As nationalists, though, they had to love their country, at least in their own interpretation of it and excluding all the Jewish citizens of course. They wanted prosperity, happiness, and empowerment for the German people. Consequently, the German army and government viewed it as their duty to protect the people. And if they were the master race, all the more need to protect them.

      And that is why-if they had ever thought of it-the Nazis would not have deliberately exposed their people to even more suffering by using them as human shields or stockpiling bombs and bullets in their residential buildings. However chauvinistic and inhumane extreme nationalism can be to others, by definition it has to believe itself to be serving those who it identifies as its followers, constituency, and even subjects.

      Of course, Hitler led his people to disaster and in the end inflicted tremendous suffering on them. When they realized this fact, the great majority concluded that their ruler had failed them and surrendered or concluded that they had been wrong and the regime was a mistake.

      But radical Islamism is different. Its goal is not to exalt its people-Palestinians or Muslims, as such-but to implement God's will. God is above the people. And the deity must be served no matter how many of the people, even Muslims, die or suffer. Thus we see the massive bloodshed in the Algerian civil war and the terrorist attacks against other Muslims in places like Saudi Arabia and Egypt. Even an anti-Israel demonstration in Iraq was hit by a suicide bomber recently.

      Thus, there is this tireless emphasis on martyrdom, and people can be martyred even if they don't choose that for themselves.  What is startling-and like so many significant facts gone unnoticed in much of the world-is that Hamas never had any program for social development, quality education, improved health, or anything else but warfare for the Gaza Strip. Its only concern was to wage a war of extermination on Israel, no matter how much time and how many lives it cost.

      In this same point, we have a very important clue for the international-albeit greatly exaggerated-reaction against Israel. Unable to comprehend that people would behave in this way, many Westerners assume that Hamas really wants a nice, peaceful state in which Palestinian children play happily. As is often said, doesn't everyone want a good life of material prosperity and happiness for their kiddies?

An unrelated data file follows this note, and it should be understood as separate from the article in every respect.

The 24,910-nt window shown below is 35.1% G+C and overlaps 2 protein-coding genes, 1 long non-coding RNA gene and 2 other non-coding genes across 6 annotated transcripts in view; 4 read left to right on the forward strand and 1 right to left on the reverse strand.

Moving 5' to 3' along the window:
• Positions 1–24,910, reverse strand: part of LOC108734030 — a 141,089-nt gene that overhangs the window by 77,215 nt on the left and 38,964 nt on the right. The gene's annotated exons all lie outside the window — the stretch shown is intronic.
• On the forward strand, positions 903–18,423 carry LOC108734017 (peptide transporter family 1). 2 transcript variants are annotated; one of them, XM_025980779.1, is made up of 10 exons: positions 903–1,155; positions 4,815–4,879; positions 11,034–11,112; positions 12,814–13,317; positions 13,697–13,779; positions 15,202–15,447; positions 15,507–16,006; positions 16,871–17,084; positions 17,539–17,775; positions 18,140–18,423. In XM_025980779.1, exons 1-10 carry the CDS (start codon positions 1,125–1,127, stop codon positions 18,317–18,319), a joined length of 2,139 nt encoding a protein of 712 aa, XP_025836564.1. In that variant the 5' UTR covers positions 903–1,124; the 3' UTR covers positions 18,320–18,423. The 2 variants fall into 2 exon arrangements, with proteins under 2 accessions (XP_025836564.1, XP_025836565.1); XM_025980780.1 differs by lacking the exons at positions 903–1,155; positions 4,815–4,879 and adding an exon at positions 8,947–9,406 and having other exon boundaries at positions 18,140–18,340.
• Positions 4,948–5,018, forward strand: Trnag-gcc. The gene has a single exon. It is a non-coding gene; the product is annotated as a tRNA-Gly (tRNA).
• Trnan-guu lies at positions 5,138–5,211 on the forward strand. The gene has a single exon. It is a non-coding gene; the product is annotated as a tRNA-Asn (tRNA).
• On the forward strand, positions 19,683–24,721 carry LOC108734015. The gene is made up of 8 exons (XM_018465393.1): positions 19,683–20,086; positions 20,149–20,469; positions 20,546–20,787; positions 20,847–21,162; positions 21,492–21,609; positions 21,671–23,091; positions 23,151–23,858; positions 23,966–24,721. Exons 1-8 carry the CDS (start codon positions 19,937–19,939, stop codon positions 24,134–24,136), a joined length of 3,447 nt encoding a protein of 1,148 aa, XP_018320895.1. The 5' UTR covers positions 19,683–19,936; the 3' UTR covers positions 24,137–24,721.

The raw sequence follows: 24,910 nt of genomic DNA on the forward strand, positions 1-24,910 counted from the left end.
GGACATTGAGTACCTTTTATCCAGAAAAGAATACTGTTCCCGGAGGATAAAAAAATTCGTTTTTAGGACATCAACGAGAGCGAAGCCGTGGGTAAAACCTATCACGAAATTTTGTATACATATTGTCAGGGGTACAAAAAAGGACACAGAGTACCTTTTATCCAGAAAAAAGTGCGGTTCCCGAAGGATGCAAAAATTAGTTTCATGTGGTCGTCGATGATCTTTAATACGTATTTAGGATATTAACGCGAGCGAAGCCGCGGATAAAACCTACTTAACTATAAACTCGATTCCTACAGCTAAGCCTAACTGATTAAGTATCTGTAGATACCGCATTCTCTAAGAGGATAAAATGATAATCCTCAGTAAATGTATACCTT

Yet right at the start, on the success of the Iranian revolution almost thirty years ago, Ayatollah Ruhollah Khomeini warned us that anyone who thought the Islamic revolution was about lowering the price of watermelons understood nothing.
      And that is the problem with our adversaries in the Western debate. True, they hate us-meaning Israel or America or the West in general-and despite the very principles and institutions that have brought them freedom and a comfortable life.  This is, of course, the basis for a political battle. What is truly disconcerting, however, is that they understand so very little about the world, common sense, logic, honest debate, the nature of democracy and dictatorship, and the nature of the real adversary against-irony of ironies-we are protecting them.

Barry Rubin is director of the Global Research in International Affairs (GLORIA) Center and editor of the Middle East Review of International Affairs Journal. His latest books are The Israel-Arab Reader (seventh edition), with Walter Laqueur (Viking-Penguin); the paperback edition of The Truth About Syria (Palgrave-Macmillan); A Chronological History of Terrorism, with Judy Colp Rubin, (Sharpe); and The Long War for Freedom: The Arab Struggle for Democracy in the Middle East (Wiley).